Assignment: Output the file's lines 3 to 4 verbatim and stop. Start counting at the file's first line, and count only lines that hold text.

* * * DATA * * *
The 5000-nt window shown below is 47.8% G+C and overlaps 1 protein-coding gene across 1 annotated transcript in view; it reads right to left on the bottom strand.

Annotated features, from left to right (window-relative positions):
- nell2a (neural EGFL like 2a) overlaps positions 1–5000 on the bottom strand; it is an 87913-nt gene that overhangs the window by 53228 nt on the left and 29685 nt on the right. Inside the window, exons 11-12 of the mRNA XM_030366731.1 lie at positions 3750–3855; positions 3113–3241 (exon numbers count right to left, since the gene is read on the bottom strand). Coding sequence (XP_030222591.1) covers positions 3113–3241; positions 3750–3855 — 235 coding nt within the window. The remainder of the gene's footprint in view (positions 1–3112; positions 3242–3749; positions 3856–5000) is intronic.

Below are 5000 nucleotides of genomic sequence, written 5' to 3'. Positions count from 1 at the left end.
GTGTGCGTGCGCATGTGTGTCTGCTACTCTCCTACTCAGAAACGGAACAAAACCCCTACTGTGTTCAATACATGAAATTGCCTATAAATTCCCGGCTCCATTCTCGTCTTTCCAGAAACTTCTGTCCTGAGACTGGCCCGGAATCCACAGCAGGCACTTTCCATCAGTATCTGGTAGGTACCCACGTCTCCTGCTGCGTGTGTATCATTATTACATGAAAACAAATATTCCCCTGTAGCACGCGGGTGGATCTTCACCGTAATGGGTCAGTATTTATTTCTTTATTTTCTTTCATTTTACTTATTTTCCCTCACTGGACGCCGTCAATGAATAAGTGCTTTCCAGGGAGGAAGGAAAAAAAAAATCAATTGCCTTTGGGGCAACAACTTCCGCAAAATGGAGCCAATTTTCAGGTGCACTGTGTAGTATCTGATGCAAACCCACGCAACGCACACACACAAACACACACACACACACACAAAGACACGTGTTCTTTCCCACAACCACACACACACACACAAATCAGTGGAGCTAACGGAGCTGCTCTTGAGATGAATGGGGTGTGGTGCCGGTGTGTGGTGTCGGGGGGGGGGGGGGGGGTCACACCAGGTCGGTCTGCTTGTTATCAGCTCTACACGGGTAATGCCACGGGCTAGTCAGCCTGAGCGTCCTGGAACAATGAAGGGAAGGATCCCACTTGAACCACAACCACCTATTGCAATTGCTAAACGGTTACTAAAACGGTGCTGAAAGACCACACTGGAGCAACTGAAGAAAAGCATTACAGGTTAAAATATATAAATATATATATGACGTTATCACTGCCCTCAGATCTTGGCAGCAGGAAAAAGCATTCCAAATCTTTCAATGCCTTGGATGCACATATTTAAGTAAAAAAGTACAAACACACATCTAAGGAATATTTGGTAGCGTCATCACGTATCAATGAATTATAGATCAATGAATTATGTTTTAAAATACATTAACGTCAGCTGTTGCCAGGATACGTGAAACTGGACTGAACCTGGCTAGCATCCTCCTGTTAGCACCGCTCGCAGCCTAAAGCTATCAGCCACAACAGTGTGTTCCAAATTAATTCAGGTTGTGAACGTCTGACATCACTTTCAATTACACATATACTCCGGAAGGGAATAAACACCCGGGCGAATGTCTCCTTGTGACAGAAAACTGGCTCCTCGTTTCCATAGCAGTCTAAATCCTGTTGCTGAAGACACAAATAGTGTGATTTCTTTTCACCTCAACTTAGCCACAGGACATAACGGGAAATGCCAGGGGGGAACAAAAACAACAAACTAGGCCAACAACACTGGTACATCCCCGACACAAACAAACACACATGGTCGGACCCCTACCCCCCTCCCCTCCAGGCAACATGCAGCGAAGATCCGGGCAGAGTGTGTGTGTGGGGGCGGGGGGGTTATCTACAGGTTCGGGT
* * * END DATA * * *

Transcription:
- nell2a (neural EGFL like 2a) overlaps positions 1–5000 on the bottom strand; it is an 87913-nt gene that overhangs the window by 53228 nt on the left and 29685 nt on the right. Inside the window, exons 11-12 of the mRNA XM_030366731.1 lie at positions 3750–3855; positions 3113–3241 (exon numbers count right to left, since the gene is read on the bottom strand). Coding sequence (XP_030222591.1) covers positions 3113–3241; positions 3750–3855 — 235 coding nt within the window. The remainder of the gene's footprint in view (positions 1–3112; positions 3242–3749; positions 3856–5000) is intronic.

Below are 5000 nucleotides of genomic sequence, written 5' to 3'. Positions count from 1 at the left end.